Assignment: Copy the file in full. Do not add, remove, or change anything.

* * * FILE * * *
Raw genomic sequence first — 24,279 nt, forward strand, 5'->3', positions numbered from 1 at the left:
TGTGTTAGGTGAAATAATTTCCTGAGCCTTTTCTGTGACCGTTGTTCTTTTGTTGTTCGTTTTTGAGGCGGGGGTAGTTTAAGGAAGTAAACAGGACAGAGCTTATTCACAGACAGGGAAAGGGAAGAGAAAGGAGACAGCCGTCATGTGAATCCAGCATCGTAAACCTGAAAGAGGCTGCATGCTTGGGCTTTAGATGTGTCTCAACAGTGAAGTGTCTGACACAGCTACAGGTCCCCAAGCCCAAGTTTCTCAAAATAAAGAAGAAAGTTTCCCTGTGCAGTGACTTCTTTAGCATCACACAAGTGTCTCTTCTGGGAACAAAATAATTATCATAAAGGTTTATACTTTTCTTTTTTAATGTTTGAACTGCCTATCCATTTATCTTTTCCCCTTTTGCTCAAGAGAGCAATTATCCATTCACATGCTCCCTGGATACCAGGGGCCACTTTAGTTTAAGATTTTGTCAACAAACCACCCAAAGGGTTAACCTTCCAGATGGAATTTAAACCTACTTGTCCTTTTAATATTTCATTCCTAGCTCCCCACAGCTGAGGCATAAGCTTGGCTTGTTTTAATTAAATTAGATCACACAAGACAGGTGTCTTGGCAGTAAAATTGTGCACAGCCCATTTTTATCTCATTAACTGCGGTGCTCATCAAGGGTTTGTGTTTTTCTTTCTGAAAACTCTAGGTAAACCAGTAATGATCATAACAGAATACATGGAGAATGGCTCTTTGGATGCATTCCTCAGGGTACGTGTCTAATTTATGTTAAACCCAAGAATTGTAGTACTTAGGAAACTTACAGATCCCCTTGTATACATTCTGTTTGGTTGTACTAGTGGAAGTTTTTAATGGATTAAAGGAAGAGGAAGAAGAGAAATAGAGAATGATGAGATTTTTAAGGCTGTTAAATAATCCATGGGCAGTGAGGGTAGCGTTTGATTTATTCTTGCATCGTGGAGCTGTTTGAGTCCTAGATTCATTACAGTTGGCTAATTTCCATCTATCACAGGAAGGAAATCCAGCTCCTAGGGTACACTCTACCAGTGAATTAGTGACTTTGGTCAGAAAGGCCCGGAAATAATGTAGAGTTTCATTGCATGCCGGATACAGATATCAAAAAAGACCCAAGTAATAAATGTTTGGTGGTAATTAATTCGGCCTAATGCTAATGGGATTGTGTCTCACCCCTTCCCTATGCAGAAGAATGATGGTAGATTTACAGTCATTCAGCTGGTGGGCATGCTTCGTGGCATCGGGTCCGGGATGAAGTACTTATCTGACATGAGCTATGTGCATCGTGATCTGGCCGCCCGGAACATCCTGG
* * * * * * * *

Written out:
Raw genomic sequence first — 24,279 nt, forward strand, 5'->3', positions numbered from 1 at the left:
TGTGTTAGGTGAAATAATTTCCTGAGCCTTTTCTGTGACCGTTGTTCTTTTGTTGTTCGTTTTTGAGGCGGGGGTAGTTTAAGGAAGTAAACAGGACAGAGCTTATTCACAGACAGGGAAAGGGAAGAGAAAGGAGACAGCCGTCATGTGAATCCAGCATCGTAAACCTGAAAGAGGCTGCATGCTTGGGCTTTAGATGTGTCTCAACAGTGAAGTGTCTGACACAGCTACAGGTCCCCAAGCCCAAGTTTCTCAAAATAAAGAAGAAAGTTTCCCTGTGCAGTGACTTCTTTAGCATCACACAAGTGTCTCTTCTGGGAACAAAATAATTATCATAAAGGTTTATACTTTTCTTTTTTAATGTTTGAACTGCCTATCCATTTATCTTTTCCCCTTTTGCTCAAGAGAGCAATTATCCATTCACATGCTCCCTGGATACCAGGGGCCACTTTAGTTTAAGATTTTGTCAACAAACCACCCAAAGGGTTAACCTTCCAGATGGAATTTAAACCTACTTGTCCTTTTAATATTTCATTCCTAGCTCCCCACAGCTGAGGCATAAGCTTGGCTTGTTTTAATTAAATTAGATCACACAAGACAGGTGTCTTGGCAGTAAAATTGTGCACAGCCCATTTTTATCTCATTAACTGCGGTGCTCATCAAGGGTTTGTGTTTTTCTTTCTGAAAACTCTAGGTAAACCAGTAATGATCATAACAGAATACATGGAGAATGGCTCTTTGGATGCATTCCTCAGGGTACGTGTCTAATTTATGTTAAACCCAAGAATTGTAGTACTTAGGAAACTTACAGATCCCCTTGTATACATTCTGTTTGGTTGTACTAGTGGAAGTTTTTAATGGATTAAAGGAAGAGGAAGAAGAGAAATAGAGAATGATGAGATTTTTAAGGCTGTTAAATAATCCATGGGCAGTGAGGGTAGCGTTTGATTTATTCTTGCATCGTGGAGCTGTTTGAGTCCTAGATTCATTACAGTTGGCTAATTTCCATCTATCACAGGAAGGAAATCCAGCTCCTAGGGTACACTCTACCAGTGAATTAGTGACTTTGGTCAGAAAGGCCCGGAAATAATGTAGAGTTTCATTGCATGCCGGATACAGATATCAAAAAAGACCCAAGTAATAAATGTTTGGTGGTAATTAATTCGGCCTAATGCTAATGGGATTGTGTCTCACCCCTTCCCTATGCAGAAGAATGATGGTAGATTTACAGTCATTCAGCTGGTGGGCATGCTTCGTGGCATCGGGTCCGGGATGAAGTACTTATCTGACATGAGCTATGTGCATCGTGATCTGGCCGCCCGGAACATCCTGG